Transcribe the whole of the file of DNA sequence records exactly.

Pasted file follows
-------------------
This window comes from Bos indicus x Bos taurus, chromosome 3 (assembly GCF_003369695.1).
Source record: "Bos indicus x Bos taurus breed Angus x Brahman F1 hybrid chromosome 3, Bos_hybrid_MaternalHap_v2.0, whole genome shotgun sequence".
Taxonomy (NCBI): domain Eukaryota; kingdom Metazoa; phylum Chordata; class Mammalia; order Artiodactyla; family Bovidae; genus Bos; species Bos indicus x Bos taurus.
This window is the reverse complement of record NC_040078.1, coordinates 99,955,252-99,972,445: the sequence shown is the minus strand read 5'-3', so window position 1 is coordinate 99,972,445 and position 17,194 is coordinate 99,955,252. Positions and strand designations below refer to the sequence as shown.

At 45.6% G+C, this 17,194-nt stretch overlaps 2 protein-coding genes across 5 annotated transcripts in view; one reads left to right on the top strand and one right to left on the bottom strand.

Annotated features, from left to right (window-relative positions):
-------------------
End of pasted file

This window comes from Bos indicus x Bos taurus, chromosome 3 (assembly GCF_003369695.1).
Source record: "Bos indicus x Bos taurus breed Angus x Brahman F1 hybrid chromosome 3, Bos_hybrid_MaternalHap_v2.0, whole genome shotgun sequence".
Taxonomy (NCBI): domain Eukaryota; kingdom Metazoa; phylum Chordata; class Mammalia; order Artiodactyla; family Bovidae; genus Bos; species Bos indicus x Bos taurus.
This window is the reverse complement of record NC_040078.1, coordinates 99,955,252-99,972,445: the sequence shown is the minus strand read 5'-3', so window position 1 is coordinate 99,972,445 and position 17,194 is coordinate 99,955,252. Positions and strand designations below refer to the sequence as shown.

At 45.6% G+C, this 17,194-nt stretch overlaps 2 protein-coding genes across 5 annotated transcripts in view; one reads left to right on the top strand and one right to left on the bottom strand.

Annotated features, from left to right (window-relative positions):